(1) \(st=odd\), clearly not sufficient as no info about \(r\), for example if \(r=6\), \(s=1\) and \(t=1\) then answer is YES but if \(r=3\), \(s=1\) and \(t=1\) then the answer is NO.

(2) \(rt=even\). For product of 2 integers to be even either one or both must be even. Can \(r\) not to be even? The only chance would be if \(t\) is even and \(r\) is odd. Let's check if this scenario is possible: if \(t\) is even, so must be \(s\), as \(s\) is divisible by \(t\) (if an integer is divisible by even it's even too). Now, if \(s\) is even so must be \(r\) by the very same reasoning. So scenario when \(r\) is not even is not possible --> \(r=even\). Sufficient.

Answer: B.

HI Bunnel,

I have a doubt on this.

Generally we treat both the statements as seprate statements. then why are you mixing them.

If I will go with st2 i can r can be even or odd because rt = even ( r and t both can be even or one of them is even) now if we refer even to r and t then st1 will contradict.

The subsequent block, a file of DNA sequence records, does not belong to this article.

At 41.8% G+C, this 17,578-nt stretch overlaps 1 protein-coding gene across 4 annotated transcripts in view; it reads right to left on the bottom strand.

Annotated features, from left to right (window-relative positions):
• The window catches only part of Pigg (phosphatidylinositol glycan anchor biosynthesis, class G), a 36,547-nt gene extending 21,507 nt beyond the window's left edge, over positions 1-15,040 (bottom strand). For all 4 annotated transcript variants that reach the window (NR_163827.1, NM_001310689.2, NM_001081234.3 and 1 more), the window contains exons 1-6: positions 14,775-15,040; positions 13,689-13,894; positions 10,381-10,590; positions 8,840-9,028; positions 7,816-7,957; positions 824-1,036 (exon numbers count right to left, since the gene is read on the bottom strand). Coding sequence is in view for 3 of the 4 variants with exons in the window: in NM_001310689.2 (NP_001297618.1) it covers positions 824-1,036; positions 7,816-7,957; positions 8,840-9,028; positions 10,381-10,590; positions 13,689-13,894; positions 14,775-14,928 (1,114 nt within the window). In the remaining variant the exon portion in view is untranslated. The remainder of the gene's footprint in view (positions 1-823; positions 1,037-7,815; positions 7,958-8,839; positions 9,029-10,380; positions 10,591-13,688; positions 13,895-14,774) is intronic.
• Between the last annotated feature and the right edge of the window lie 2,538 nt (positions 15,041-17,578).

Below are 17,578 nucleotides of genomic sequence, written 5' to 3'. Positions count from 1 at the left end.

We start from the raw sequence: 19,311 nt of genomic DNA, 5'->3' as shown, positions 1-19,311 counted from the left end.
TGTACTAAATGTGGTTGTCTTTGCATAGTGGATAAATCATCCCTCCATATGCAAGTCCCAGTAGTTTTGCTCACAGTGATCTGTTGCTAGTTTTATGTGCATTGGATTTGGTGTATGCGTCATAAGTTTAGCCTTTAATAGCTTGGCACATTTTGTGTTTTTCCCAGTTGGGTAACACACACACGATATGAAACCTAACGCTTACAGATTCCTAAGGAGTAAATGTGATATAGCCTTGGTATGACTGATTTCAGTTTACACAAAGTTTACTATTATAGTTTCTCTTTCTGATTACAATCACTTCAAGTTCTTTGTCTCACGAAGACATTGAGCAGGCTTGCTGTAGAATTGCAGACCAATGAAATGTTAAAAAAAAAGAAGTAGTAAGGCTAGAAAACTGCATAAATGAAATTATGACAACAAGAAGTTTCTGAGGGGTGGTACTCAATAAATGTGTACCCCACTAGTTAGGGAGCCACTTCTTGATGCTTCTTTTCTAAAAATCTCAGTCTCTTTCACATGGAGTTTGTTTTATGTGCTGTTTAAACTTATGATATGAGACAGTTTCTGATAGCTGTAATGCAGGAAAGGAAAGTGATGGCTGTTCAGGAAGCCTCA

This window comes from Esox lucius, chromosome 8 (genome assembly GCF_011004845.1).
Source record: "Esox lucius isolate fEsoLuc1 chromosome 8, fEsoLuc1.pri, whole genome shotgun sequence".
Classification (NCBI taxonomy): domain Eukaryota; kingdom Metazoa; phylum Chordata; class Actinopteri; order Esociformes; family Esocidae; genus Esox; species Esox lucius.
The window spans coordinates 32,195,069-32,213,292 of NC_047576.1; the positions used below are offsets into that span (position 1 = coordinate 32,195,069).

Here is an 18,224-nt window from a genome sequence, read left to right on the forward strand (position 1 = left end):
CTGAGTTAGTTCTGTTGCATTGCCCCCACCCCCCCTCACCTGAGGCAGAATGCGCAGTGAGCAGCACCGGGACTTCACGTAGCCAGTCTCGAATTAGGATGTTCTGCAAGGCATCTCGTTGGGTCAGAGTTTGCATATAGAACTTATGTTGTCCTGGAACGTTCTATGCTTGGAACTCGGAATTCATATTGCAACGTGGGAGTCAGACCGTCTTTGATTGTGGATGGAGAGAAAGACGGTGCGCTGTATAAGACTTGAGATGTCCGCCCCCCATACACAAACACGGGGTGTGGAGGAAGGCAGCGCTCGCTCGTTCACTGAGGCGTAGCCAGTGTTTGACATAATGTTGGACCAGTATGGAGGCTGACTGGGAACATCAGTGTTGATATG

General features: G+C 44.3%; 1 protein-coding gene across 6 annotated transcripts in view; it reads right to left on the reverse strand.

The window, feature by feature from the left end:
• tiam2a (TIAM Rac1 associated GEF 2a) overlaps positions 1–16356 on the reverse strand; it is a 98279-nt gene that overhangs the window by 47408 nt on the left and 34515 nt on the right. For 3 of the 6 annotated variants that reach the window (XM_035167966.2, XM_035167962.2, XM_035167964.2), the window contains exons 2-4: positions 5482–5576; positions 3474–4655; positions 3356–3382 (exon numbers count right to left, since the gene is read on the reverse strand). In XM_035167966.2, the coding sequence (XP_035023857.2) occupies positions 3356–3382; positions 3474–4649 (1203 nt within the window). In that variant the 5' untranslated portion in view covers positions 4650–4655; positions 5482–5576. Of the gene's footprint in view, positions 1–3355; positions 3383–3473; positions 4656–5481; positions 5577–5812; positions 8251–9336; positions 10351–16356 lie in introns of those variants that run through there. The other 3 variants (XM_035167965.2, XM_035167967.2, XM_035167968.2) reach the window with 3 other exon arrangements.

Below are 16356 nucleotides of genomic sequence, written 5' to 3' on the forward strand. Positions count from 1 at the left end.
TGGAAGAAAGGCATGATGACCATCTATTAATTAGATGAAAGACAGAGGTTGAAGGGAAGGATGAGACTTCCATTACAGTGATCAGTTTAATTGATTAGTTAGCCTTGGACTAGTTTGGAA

is this the reason you are not considering both r and t as even?

Please clarify

Thanks.

The statements do not contradict: st is odd and rt is even is possible when r is even and both s and t are odd.
_________________

Re: The positive integers r, s, and t are such that r is [#permalink]

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23 Jun 2017, 06:04

This is how I solved it:

Is r even?

r is divisible by s, hence r = ns s is divisible by t, hence s = mt combining, r = nmt